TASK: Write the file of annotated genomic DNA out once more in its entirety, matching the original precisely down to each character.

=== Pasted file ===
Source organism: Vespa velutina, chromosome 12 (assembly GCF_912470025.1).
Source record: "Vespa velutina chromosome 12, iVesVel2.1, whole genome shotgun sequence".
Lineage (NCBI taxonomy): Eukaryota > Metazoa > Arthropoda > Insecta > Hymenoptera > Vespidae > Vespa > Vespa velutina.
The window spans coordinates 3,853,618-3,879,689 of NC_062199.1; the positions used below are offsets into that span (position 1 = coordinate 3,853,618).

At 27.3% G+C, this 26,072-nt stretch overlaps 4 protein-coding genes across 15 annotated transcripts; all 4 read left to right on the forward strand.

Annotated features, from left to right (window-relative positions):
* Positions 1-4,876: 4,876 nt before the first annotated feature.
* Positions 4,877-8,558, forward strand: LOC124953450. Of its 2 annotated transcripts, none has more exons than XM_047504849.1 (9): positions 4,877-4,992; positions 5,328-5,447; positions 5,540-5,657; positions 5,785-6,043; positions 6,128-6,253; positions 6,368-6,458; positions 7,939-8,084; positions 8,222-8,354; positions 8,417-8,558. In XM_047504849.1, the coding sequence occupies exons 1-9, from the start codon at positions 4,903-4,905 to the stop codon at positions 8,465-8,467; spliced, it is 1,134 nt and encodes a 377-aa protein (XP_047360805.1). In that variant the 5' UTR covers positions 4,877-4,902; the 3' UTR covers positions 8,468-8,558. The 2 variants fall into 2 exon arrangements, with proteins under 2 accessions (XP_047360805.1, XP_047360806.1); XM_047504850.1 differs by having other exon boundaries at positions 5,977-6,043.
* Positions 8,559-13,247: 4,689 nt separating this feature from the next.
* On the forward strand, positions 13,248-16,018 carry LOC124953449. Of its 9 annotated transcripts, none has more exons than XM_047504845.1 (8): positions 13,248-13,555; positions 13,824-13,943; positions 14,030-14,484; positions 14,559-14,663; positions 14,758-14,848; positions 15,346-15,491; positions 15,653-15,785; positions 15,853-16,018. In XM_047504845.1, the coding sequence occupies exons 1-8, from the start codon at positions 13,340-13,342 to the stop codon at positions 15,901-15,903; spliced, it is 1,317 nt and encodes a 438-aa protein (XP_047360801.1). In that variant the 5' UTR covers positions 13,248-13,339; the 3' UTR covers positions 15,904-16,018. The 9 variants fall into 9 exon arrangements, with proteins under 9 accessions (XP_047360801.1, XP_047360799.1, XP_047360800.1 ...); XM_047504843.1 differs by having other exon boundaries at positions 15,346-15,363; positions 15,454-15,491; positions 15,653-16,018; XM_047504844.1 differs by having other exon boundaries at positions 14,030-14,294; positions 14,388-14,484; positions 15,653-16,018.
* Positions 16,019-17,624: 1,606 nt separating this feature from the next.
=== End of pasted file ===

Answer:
Source organism: Vespa velutina, chromosome 12 (assembly GCF_912470025.1).
Source record: "Vespa velutina chromosome 12, iVesVel2.1, whole genome shotgun sequence".
Lineage (NCBI taxonomy): Eukaryota > Metazoa > Arthropoda > Insecta > Hymenoptera > Vespidae > Vespa > Vespa velutina.
The window spans coordinates 3,853,618-3,879,689 of NC_062199.1; the positions used below are offsets into that span (position 1 = coordinate 3,853,618).

At 27.3% G+C, this 26,072-nt stretch overlaps 4 protein-coding genes across 15 annotated transcripts; all 4 read left to right on the forward strand.

Annotated features, from left to right (window-relative positions):
* Positions 1-4,876: 4,876 nt before the first annotated feature.
* Positions 4,877-8,558, forward strand: LOC124953450. Of its 2 annotated transcripts, none has more exons than XM_047504849.1 (9): positions 4,877-4,992; positions 5,328-5,447; positions 5,540-5,657; positions 5,785-6,043; positions 6,128-6,253; positions 6,368-6,458; positions 7,939-8,084; positions 8,222-8,354; positions 8,417-8,558. In XM_047504849.1, the coding sequence occupies exons 1-9, from the start codon at positions 4,903-4,905 to the stop codon at positions 8,465-8,467; spliced, it is 1,134 nt and encodes a 377-aa protein (XP_047360805.1). In that variant the 5' UTR covers positions 4,877-4,902; the 3' UTR covers positions 8,468-8,558. The 2 variants fall into 2 exon arrangements, with proteins under 2 accessions (XP_047360805.1, XP_047360806.1); XM_047504850.1 differs by having other exon boundaries at positions 5,977-6,043.
* Positions 8,559-13,247: 4,689 nt separating this feature from the next.
* On the forward strand, positions 13,248-16,018 carry LOC124953449. Of its 9 annotated transcripts, none has more exons than XM_047504845.1 (8): positions 13,248-13,555; positions 13,824-13,943; positions 14,030-14,484; positions 14,559-14,663; positions 14,758-14,848; positions 15,346-15,491; positions 15,653-15,785; positions 15,853-16,018. In XM_047504845.1, the coding sequence occupies exons 1-8, from the start codon at positions 13,340-13,342 to the stop codon at positions 15,901-15,903; spliced, it is 1,317 nt and encodes a 438-aa protein (XP_047360801.1). In that variant the 5' UTR covers positions 13,248-13,339; the 3' UTR covers positions 15,904-16,018. The 9 variants fall into 9 exon arrangements, with proteins under 9 accessions (XP_047360801.1, XP_047360799.1, XP_047360800.1 ...); XM_047504843.1 differs by having other exon boundaries at positions 15,346-15,363; positions 15,454-15,491; positions 15,653-16,018; XM_047504844.1 differs by having other exon boundaries at positions 14,030-14,294; positions 14,388-14,484; positions 15,653-16,018.
* Positions 16,019-17,624: 1,606 nt separating this feature from the next.